Saturday, November 26, 2011

Week 2 in Saurath, Bihar

I'm finally at my project site in the ganv of Saurath. Saurath is a small village in Bihar, about 6 hours away from the main city of Patna, and it has a population of less than 5,000. As is typical with most rural areas, access to education and resources is very limited here, particularly for women. What makes the situation more complicated though, are the many issues that exist around caste and one's social image and reputation.

Take for example, the upper caste business owner we met this week. Now this man's wife won an idea competition some months ago to start a masala micro-enterprise. Since the initial idea and micro-loan submission, though, the woman's involvement has drastically declined and there's been no real work done to date. In reality, they have indeed faced issues in finding cost-effective packaging to maintain margin. But I also found out that there's another concern that revolves around his daughter's upcoming marriage. See, for some, having this masala business has a certain social stigma attached to it. There's concern that they may not find the right match if he appears to be a "lowly masala-vala." But,as we discussed in our meeting with him this week, why not try to focus on this business' ability to elevate his his family's financial position (essentially an indicator of "increased marriage-ability").

And as I've seen in talking to many of the people here, a child's wedding is often the main concern in any family decision, financial or otherwise. So many are willing to spend extra money that they do not have in order to throw a fancy wedding to show the rest of the village. And for many, the extreme financial burden this places on the family prevents them from making other investments (educational, business, personal etc.), that could really raise their family's standard of living and uplift them.

On the project front, we are making progress slowly but surely. The women's shop is set to launch in less than 2 weeks and there's still a lot to do! But, more on this a bit later...

For now, here are some pictures from my first few days in the village.

A few scenes from across Saurath and nearby villages:


My visit to a papad family business in a nearby village to understand their process and production capabilities:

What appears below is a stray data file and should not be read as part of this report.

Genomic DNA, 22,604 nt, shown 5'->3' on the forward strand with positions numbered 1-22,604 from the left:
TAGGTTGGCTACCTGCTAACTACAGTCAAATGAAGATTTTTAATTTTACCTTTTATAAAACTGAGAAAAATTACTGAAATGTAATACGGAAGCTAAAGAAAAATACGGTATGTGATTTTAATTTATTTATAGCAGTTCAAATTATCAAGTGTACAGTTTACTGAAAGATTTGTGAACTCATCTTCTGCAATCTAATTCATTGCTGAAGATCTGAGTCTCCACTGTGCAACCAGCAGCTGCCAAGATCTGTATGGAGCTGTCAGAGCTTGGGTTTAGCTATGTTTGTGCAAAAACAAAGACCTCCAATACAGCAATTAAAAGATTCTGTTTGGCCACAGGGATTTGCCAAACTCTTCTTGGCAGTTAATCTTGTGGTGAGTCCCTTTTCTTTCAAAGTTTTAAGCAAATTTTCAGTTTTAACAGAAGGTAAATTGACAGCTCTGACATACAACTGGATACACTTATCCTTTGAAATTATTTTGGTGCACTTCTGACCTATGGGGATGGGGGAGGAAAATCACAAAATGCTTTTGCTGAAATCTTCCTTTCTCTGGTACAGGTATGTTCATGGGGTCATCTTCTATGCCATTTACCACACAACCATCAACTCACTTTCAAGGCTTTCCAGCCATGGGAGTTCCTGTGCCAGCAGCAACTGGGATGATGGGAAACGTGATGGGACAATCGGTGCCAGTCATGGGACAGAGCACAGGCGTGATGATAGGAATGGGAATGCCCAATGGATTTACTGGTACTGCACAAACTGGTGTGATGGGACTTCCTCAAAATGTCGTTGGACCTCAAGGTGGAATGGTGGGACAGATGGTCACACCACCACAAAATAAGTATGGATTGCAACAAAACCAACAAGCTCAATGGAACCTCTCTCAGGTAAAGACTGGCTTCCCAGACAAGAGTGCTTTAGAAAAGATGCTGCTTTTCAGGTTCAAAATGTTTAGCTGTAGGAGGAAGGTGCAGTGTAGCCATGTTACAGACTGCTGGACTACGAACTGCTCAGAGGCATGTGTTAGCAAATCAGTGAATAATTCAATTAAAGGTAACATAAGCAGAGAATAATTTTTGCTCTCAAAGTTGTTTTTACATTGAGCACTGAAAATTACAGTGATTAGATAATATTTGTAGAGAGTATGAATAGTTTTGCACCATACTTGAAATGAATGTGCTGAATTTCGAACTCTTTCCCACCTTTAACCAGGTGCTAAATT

Me at the office with a few new friends:


Sunday, November 20, 2011

First Week!

What better way to celebrate a new year than with an adventure? That's why I'm starting my 25th year of life here in my ancestral grounds of India. I'm filled with eager hope (perhaps idealistic naivete) that somehow I will be able to bring change to the women of Saurath, and "find myself" somewhere along the way.

And after a 16+ hour commute, I am finally in Noida and ready to get to it. The week began with learning more about the Saurath community, the work done to date and the objectives of our current project. Over the next few months, our goal is to empower the women of Saurath through the establishment of a "women's shop" - a shop run by women and made exclusively with female needs in mind. The shop will provide goods and services previously under-supplied (if at all) - from small cosmetic items to child care tools to hygiene and other women's products.

See, what I have learned is that not only are many women's products not available or too expensive in rural areas, but many women often go through their male counterparts or older women in the family (if they are younger) to make all the shopping decisions. And because of certain social barriers and stigmas associated with buying these products, particularly from the vast majority of male shop keepers around, many women are often left under-informed and ill-equipped.

So I got to thinking about the female experience here in India. Granted, I've only been here a few days, so I really don't know much yet. But I can tell you what I've seen. And as I told a friend of mine who just moved back to India from the U.S., I've seen that it takes real cojones to live here as a woman. From dodging the shameless stares and whistles of the male passer-by (this is why I'm grateful for ladies only cars on the Metro!), to trying to convince others that you still have time on your ticking "biological clock" for marriage, to cautiously avoiding traveling alone after certain hours - there's a lot of can-not's and should-not's for a woman. Not that this doesn't exist all over...

But enough of my feministic rant. What I am most anxious about now, is to see and experience the life of a woman in rural India. To understand the unique set of circumstances and history that have created the social structure that exists today. I'm hoping to really immerse myself in the Saurath community (gotta build those Hindi skills!), so that the solution we are building through the women's shop won't just be a one-time, short-term fix but rather a sustainable solution that really meets the needs of the women there. And so much so, that it will eventually be owned, driven and pushed even further by the female community itself.

Let's see how much I can push the Jam-indian girl in me to dig deep and identify with another.
_____


PS - I don't have many pics yet, but here's a few from my place: